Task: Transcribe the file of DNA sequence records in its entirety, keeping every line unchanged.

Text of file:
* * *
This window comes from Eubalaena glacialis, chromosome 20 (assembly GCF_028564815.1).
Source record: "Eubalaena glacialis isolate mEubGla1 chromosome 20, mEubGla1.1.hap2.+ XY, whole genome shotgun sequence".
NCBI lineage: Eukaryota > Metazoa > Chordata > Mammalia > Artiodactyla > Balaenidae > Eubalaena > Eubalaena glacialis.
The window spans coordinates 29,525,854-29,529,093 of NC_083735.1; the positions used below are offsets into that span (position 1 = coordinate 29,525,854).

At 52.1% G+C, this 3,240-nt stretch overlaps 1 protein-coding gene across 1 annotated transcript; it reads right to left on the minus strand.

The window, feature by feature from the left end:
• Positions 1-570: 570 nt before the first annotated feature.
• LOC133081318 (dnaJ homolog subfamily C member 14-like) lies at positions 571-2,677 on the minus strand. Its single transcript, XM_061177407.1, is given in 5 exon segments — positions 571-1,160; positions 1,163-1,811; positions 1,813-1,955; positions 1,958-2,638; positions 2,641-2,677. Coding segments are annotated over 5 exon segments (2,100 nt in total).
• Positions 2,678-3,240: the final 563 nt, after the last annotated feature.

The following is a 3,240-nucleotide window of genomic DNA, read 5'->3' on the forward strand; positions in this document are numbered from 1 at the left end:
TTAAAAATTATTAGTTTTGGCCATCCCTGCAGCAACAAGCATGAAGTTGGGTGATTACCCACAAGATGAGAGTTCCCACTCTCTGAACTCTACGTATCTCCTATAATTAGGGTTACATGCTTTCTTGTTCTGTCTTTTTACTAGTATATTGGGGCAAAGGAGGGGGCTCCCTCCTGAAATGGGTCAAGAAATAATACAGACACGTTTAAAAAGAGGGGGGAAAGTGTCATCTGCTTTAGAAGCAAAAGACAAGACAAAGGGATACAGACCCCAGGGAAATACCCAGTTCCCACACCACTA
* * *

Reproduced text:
This window comes from Eubalaena glacialis, chromosome 20 (assembly GCF_028564815.1).
Source record: "Eubalaena glacialis isolate mEubGla1 chromosome 20, mEubGla1.1.hap2.+ XY, whole genome shotgun sequence".
NCBI lineage: Eukaryota > Metazoa > Chordata > Mammalia > Artiodactyla > Balaenidae > Eubalaena > Eubalaena glacialis.
The window spans coordinates 29,525,854-29,529,093 of NC_083735.1; the positions used below are offsets into that span (position 1 = coordinate 29,525,854).

At 52.1% G+C, this 3,240-nt stretch overlaps 1 protein-coding gene across 1 annotated transcript; it reads right to left on the minus strand.

The window, feature by feature from the left end:
• Positions 1-570: 570 nt before the first annotated feature.
• LOC133081318 (dnaJ homolog subfamily C member 14-like) lies at positions 571-2,677 on the minus strand. Its single transcript, XM_061177407.1, is given in 5 exon segments — positions 571-1,160; positions 1,163-1,811; positions 1,813-1,955; positions 1,958-2,638; positions 2,641-2,677. Coding segments are annotated over 5 exon segments (2,100 nt in total).
• Positions 2,678-3,240: the final 563 nt, after the last annotated feature.

The following is a 3,240-nucleotide window of genomic DNA, read 5'->3' on the forward strand; positions in this document are numbered from 1 at the left end:
TTAAAAATTATTAGTTTTGGCCATCCCTGCAGCAACAAGCATGAAGTTGGGTGATTACCCACAAGATGAGAGTTCCCACTCTCTGAACTCTACGTATCTCCTATAATTAGGGTTACATGCTTTCTTGTTCTGTCTTTTTACTAGTATATTGGGGCAAAGGAGGGGGCTCCCTCCTGAAATGGGTCAAGAAATAATACAGACACGTTTAAAAAGAGGGGGGAAAGTGTCATCTGCTTTAGAAGCAAAAGACAAGACAAAGGGATACAGACCCCAGGGAAATACCCAGTTCCCACACCACTA